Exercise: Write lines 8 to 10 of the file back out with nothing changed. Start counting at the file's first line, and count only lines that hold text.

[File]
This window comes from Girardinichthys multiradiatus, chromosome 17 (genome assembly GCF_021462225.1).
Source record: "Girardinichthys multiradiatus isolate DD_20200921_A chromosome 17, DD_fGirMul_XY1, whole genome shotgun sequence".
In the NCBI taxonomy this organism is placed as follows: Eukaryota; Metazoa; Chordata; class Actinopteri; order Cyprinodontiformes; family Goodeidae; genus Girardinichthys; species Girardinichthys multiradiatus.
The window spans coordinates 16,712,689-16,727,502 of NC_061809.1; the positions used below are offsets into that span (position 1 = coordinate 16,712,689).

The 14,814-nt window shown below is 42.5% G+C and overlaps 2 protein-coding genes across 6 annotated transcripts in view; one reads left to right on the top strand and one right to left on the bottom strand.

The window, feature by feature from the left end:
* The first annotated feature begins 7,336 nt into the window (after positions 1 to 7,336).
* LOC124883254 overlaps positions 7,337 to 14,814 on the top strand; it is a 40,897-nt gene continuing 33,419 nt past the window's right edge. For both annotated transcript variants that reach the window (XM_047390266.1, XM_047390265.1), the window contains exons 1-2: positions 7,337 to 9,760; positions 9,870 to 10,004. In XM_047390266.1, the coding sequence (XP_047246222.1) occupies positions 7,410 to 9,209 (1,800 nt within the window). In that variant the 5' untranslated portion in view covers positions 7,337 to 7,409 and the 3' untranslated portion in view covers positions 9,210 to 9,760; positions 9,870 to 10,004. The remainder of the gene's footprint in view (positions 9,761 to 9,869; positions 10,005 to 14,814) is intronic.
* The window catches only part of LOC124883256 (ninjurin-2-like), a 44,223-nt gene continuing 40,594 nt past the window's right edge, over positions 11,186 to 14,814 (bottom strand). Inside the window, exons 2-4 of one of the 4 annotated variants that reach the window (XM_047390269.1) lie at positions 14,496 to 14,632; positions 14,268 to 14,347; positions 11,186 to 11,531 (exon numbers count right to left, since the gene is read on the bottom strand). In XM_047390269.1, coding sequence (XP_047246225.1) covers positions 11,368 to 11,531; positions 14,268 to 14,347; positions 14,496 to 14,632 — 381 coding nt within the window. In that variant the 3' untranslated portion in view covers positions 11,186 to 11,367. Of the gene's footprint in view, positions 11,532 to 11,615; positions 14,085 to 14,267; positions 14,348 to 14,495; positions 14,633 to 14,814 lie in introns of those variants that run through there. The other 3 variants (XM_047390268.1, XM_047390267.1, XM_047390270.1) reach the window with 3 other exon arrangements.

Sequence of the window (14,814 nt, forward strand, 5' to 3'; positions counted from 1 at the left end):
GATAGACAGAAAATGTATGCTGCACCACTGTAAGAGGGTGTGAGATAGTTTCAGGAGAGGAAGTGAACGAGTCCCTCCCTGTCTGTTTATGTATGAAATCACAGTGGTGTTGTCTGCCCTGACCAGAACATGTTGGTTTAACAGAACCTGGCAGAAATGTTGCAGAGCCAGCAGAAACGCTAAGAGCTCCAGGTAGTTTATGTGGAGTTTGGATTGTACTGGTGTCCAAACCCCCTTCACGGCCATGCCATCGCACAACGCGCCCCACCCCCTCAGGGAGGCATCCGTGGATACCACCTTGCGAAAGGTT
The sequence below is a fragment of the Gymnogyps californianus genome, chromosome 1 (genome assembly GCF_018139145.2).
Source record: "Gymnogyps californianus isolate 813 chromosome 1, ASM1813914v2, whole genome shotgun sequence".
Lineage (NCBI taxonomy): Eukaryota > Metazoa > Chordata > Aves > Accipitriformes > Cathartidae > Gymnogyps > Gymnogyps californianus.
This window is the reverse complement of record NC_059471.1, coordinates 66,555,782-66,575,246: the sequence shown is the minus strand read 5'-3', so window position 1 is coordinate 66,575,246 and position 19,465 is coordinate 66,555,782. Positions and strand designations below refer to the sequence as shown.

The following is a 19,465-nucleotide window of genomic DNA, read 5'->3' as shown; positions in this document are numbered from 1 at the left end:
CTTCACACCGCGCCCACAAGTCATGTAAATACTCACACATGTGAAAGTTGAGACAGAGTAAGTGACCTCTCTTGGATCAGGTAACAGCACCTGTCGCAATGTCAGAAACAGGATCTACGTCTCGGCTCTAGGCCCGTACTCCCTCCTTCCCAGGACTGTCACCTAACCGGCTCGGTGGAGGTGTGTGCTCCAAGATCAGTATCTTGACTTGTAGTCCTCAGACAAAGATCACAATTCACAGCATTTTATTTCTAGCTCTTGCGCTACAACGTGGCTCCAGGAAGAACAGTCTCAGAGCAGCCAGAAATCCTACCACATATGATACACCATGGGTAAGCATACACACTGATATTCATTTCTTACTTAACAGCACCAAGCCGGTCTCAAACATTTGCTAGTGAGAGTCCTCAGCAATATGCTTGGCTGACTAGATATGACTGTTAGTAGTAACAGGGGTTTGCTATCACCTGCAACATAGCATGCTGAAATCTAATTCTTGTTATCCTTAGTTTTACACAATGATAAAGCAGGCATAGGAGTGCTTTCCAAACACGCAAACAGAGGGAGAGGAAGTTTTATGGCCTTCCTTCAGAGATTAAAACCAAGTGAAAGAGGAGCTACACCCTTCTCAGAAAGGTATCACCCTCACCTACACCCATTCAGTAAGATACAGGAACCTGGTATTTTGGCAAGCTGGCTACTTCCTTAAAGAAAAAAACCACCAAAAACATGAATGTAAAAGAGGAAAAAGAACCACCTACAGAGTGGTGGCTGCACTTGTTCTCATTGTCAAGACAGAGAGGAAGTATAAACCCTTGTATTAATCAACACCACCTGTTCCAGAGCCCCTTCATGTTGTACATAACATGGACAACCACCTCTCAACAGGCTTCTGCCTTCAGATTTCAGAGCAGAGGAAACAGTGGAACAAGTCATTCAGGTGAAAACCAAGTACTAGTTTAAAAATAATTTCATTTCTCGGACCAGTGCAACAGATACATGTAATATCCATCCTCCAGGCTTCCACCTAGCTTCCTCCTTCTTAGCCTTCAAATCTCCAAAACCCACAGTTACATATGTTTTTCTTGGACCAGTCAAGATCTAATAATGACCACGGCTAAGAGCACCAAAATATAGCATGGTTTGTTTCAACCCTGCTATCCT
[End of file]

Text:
* LOC124883254 overlaps positions 7,337 to 14,814 on the top strand; it is a 40,897-nt gene continuing 33,419 nt past the window's right edge. For both annotated transcript variants that reach the window (XM_047390266.1, XM_047390265.1), the window contains exons 1-2: positions 7,337 to 9,760; positions 9,870 to 10,004. In XM_047390266.1, the coding sequence (XP_047246222.1) occupies positions 7,410 to 9,209 (1,800 nt within the window). In that variant the 5' untranslated portion in view covers positions 7,337 to 7,409 and the 3' untranslated portion in view covers positions 9,210 to 9,760; positions 9,870 to 10,004. The remainder of the gene's footprint in view (positions 9,761 to 9,869; positions 10,005 to 14,814) is intronic.
* The window catches only part of LOC124883256 (ninjurin-2-like), a 44,223-nt gene continuing 40,594 nt past the window's right edge, over positions 11,186 to 14,814 (bottom strand). Inside the window, exons 2-4 of one of the 4 annotated variants that reach the window (XM_047390269.1) lie at positions 14,496 to 14,632; positions 14,268 to 14,347; positions 11,186 to 11,531 (exon numbers count right to left, since the gene is read on the bottom strand). In XM_047390269.1, coding sequence (XP_047246225.1) covers positions 11,368 to 11,531; positions 14,268 to 14,347; positions 14,496 to 14,632 — 381 coding nt within the window. In that variant the 3' untranslated portion in view covers positions 11,186 to 11,367. Of the gene's footprint in view, positions 11,532 to 11,615; positions 14,085 to 14,267; positions 14,348 to 14,495; positions 14,633 to 14,814 lie in introns of those variants that run through there. The other 3 variants (XM_047390268.1, XM_047390267.1, XM_047390270.1) reach the window with 3 other exon arrangements.

Sequence of the window (14,814 nt, forward strand, 5' to 3'; positions counted from 1 at the left end):